# Shell Startup¶

## What is interactive shell?¶

An interactive shell interacts with user inputs such as typing commands whereas non-interactive shell recieves input from another source such as script. An interactive shell will typically set the variable PS1 that is used to display the prompt in your shell. This variable is unset for non-interactive shell. You can test this by running following command in your shell

if [ -z "$PS1" ]; then echo This shell is not interactive else echo This shell is interactive fi  ## What is login shell?¶ A login shell is created upon login to a machine which is done via ssh. A non-login shell is typically started when you start another shell, run a program, or start graphical console. You can test if you are in login shell via following command: elvis@cori> shopt -q login_shell && echo 'Login shell' || echo 'Not login shell' Login shell  Note shopt is builtin command for bash shell. This will not work if you are using csh/tcsh. A script (including a jobscript submitted via sbatch) runs in a non-login shell, however one can configure script to run in login shell via bash --login <script> or csh -l <script>. For more details on bash see following links: ## Bash startup files¶ In table below you can see the bash startup files sourced depending on the shell mode. The numbers indicate the order of files being sourced. Note For Interactive Login, bash will read the files in the following order ~/.bash_profile, ~/.bash_login and ~/.profile and find first one that exists and is readable (r permission). For more details see bash startup files. Note BASH_ENV is an environment variable that generally points a file that is sourced when bash is in non-interactive mode such as running a script. Shown below is the expected values for Cori and Perlmutter. elvis@cori> echo$BASH_ENV
/etc/bash.bashrc.local

elvis@perlmutter> echo $BASH_ENV /usr/share/lmod/lmod/init/bash  File Interactive Login Interactive Non Login Non Interactive Non Login /etc/profile 1 /etc/bash.bashrc 1 ~/.bashrc 2 ~/.bash_profile 2 ~/.bash_login 3 ~/.profile 4 ~/.bash_logout 5 (logout) Path included in BASH_ENV 1 A few important rules to remember when working with bash shell. • ~/.bash_logout is also run on both interactive and non-interactive login shells upon exit • bash --noprofile can be used to prevent loading startup files /etc/profile or any of the user startup files: ~/.bash_profile, ~/.bash_login, or ~/.profile when bash is invoked in login shell. This can be useful to help isolate issues with your startup configuration. • When you ssh into Cori (interactive login) the $HOME/.bashrc is sourced on Interactive Login shell. This was done to ensure consistency between startup configuration files (~/.bashrc vs ~/.bash_profile). The ~/.bashrc is typically used for defining alias and functions that needs to be accessible in subshells or as part of scripts whereas ~/.bash_profile is used for specifying configuration in your login shell that you expect to use in your terminal.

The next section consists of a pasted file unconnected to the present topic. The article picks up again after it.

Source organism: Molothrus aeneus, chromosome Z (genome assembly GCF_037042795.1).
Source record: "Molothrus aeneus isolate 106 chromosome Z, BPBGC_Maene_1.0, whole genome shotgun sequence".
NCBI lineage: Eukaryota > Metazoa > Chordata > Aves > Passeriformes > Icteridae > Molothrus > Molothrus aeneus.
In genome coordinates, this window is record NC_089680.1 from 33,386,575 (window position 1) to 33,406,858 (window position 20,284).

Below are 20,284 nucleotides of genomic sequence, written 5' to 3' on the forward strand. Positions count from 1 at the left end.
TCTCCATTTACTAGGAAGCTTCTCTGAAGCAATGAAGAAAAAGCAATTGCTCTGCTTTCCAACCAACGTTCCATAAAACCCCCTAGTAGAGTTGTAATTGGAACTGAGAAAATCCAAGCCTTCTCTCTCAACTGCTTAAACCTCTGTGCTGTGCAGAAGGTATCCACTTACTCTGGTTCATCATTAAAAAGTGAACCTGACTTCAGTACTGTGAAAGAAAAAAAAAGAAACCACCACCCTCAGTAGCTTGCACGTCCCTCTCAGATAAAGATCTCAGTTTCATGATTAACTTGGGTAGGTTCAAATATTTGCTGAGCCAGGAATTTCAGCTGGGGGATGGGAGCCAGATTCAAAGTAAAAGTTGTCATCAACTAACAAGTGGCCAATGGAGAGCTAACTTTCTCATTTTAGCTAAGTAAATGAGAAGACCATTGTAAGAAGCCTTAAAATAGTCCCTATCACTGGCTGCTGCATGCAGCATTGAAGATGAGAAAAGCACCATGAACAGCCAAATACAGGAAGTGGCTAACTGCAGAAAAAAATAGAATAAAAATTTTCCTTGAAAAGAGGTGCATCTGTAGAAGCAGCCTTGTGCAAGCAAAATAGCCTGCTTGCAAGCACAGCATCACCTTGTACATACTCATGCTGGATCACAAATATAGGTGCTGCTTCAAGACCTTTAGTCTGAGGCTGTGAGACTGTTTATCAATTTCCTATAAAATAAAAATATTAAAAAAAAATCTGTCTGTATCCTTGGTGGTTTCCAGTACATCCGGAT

• bash --rcfile option can be used to inform bash to execute commands from an alternate file instead of ~/.bashrc when running in interactive shell. You can avoid bash from reading any rc file by specifying bash --norc which will inform bash from not reading ~/.bashrc.

• The ~/.profile is the original profile script for Bourne Shell (sh) whereas bash introduced ~/.bash_profile that is read by bash which is incompatible with standard Bourne Shell. If you want to define configuration compatible with sh and bash you should specify this in ~/.profile. For users changing shell from sh to bash please review the major difference in Bourne Shell.

• Submitting a job such via sbatch will inherit the user environment, however you can use sbatch --export=NONE to prevent any environments to be set on compute node when running job. The default behavior of slurm is --export=ALL which will export all user environment into compute node. For more details on sbatch see man pages (man sbatch)

## CSH startup files¶

/etc/csh.cshrc 1 1
/etc/csh.login 2
~/.tcshrc 3 2
~/.cshrc 4 3
~/.history 5
~/.login 6
~/.cshdirs 7
~/.logout 8 (logout)
/etc/csh.logout 9 (logout)

Note

csh will read the following files (3-7) in table above in the order specified, if file is found csh will not read the remaining files.

For more details on csh see https://linux.die.net/man/1/csh

## ZSH startup files¶

/etc/zshenv 1 1
~/.zshenv 2 2
/etc/zprofile 3
~/.zprofile 4
/etc/zshrc 5 3
~/.zshrc 6 4
/etc/zlogin 7
~/.login 8
~/.zlogout 9 (logout)
/etc/zlogout 10 (logout)

In zsh the *profile files are sourced before *rc files.

For more details on the zsh startup behavior see section 5.1 Startup/Shutdown Files.

You may find this article on Zsh/Bash startup files useful to understand which files get sourced.